IoT is a marathon, not a sprint – and the industry urgently needs to collaborate

When it comes to the Internet of Things (IoT) there is one thing we can be sure of – the number of online products and consumer goods will increase exponentially as 2016 continues.

According to Gartner Inc. forecasts, the number of new ‘things’ which will get connected every day in 2016 is 5.5 million – bringing the total number of connected things in use worldwide to 6.4 billion by the end of 2016, a 30 per cent increase from 2015. By 2020, Gartner predicts that figure will reach 20.8 billion.

In this brave new digital world, we will no longer flick a switch to boil a kettle but send it a text message, most probably over the Internet and our homes will, in theory, be more secure, efficient and synchronised. But with so many products arriving on the market, are we getting ahead of ourselves?

Unlocking IoT’s full potential

For IoT to truly benefit consumers’ lives and reach its full potential, service providers and vendors alike need to look at it as a customer-centric opportunity while remaining focused on the bigger picture. Without this, IoT growth will be stunted and the market will become heavily fragmented, leading to security issues and vendor lock-in.

In this scenario, the IoT dream will quickly become a nightmare for consumers, with the worst case scenario producing a segregated smart home where products can only communicate with other devices of the same brand leading to overly complex and time-consuming operations. In turn, this could lead to one or two brands dominating the market, giving them the ability to exploit consumers by charging higher prices as a result of the lack of choice. Other disadvantages this could lead to include less urgency to come up with innovative products to stay ahead of competition, complacency and less choice in the range of products available, hindering the overall progress of the IoT ecosystem.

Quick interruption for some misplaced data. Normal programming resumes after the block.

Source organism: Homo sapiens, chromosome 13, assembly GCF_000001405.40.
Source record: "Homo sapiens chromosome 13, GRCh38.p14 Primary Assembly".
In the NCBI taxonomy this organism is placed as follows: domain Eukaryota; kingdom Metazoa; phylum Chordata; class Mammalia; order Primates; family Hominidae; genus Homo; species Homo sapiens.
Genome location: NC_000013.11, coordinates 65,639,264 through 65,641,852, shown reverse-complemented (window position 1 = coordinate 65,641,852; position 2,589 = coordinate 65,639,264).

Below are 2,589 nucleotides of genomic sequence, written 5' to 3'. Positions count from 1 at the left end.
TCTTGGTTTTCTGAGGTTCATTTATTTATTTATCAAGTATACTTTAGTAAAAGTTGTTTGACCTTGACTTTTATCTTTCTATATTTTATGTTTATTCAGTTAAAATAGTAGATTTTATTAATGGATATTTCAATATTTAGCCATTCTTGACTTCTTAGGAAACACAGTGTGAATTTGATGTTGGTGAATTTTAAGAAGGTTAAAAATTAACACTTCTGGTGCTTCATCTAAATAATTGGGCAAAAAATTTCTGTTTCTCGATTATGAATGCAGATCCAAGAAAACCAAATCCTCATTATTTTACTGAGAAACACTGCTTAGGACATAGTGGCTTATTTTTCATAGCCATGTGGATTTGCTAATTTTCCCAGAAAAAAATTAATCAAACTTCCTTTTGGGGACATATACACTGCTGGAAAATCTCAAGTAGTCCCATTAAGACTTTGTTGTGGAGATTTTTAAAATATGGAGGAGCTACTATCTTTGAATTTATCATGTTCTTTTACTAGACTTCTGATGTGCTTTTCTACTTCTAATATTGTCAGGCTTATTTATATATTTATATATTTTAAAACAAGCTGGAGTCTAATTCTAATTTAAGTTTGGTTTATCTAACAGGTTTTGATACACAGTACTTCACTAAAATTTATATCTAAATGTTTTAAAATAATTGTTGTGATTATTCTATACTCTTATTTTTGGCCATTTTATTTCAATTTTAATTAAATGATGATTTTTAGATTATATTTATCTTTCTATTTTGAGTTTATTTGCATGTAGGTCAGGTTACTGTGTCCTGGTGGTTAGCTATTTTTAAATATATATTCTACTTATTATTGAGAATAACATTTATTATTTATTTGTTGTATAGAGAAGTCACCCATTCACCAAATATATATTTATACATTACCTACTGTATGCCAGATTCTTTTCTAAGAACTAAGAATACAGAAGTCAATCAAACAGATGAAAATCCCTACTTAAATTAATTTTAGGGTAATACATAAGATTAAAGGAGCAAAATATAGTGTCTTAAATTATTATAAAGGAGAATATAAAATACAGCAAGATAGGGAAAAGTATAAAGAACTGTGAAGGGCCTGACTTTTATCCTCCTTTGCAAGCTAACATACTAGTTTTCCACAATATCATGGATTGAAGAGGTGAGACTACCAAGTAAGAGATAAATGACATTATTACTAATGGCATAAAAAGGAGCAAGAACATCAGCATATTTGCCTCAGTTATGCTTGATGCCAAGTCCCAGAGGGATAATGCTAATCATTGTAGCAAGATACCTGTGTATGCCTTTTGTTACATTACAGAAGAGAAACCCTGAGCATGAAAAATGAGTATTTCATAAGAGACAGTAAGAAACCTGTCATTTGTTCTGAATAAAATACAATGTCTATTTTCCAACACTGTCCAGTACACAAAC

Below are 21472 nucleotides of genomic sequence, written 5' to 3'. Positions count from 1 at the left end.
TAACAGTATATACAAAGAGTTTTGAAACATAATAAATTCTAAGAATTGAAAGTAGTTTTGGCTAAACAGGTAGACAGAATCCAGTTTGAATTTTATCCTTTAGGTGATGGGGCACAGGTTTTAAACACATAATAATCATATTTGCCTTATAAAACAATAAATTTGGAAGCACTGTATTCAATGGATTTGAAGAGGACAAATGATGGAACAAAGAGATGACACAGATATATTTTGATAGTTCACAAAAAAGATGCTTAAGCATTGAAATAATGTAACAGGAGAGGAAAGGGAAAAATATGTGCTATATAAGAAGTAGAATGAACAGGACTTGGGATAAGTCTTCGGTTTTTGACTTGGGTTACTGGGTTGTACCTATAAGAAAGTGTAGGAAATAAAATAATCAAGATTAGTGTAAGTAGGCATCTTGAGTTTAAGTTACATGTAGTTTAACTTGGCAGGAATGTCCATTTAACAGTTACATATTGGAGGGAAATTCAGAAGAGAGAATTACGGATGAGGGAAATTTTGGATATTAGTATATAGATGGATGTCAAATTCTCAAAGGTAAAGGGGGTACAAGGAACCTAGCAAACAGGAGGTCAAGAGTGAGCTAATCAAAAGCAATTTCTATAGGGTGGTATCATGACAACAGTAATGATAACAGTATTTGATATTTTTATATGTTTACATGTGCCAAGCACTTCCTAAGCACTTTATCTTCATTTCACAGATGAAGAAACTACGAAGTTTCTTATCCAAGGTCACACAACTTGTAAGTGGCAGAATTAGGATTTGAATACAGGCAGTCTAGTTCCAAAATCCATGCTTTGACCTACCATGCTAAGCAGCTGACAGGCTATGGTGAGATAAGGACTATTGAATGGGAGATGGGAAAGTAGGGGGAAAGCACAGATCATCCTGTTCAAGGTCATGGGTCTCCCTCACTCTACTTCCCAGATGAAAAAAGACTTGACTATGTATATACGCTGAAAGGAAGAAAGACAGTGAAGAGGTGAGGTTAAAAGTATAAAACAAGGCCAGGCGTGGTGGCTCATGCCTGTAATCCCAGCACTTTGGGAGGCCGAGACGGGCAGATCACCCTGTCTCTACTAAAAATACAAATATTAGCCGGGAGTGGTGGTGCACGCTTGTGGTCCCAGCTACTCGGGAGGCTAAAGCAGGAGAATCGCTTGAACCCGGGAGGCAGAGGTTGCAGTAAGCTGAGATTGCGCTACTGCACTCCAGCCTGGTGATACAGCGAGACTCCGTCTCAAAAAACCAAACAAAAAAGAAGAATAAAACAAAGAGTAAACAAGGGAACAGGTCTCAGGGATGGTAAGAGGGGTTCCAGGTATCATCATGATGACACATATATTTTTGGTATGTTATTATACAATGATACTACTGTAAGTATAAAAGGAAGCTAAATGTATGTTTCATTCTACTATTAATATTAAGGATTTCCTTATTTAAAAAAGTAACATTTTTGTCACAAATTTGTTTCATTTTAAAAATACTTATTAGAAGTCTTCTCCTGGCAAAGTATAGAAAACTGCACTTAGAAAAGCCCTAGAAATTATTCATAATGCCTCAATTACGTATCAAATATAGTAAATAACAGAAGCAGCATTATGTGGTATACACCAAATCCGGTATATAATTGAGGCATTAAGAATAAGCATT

The 2015 McKinsey report ‘Unlocking the potential of the Internet of Things’ shows just how much potential of the Internet of Things could be lost without carefully considering interoperability, stating that interoperability will unlock 40 per cent of IoT revenue.

Pressing the pause button

This reinforces the importance of detailed and well-documented specifications in the IoT industry. While the time required to create globally harmonised standards can create frustration for many of us, this is nothing compared to the frustration consumers and industries will experience if their newly installed IoT system requires multiple controls for multiple devices and actually complicates their lifestyle or operations rather than simplifying them.

Consequently, vendors rushing to be the first to release new IoT gadgets and ecosystems urgently need to increase collaboration and treat the IoT race as a marathon, rather than a sprint.

With this approach, the major obstacles that currently exist in the IoT industry can be overcome. Security, for example, is still a huge issue in the industry, with a survey of more than 6,000 UK consumers conducted by security firm BullGuard earlier this year revealing that 72 per cent of respondents do not know how to secure their IoT devices. Security functions cover identification, authentication, authorisation, security association, sensitive data handling, and administration, and have a large variety of deployment scenarios to take into account, involving any type of device, meaning multiple modular authentication and provisioning options, as well as cost-optimised security according to operational requirements.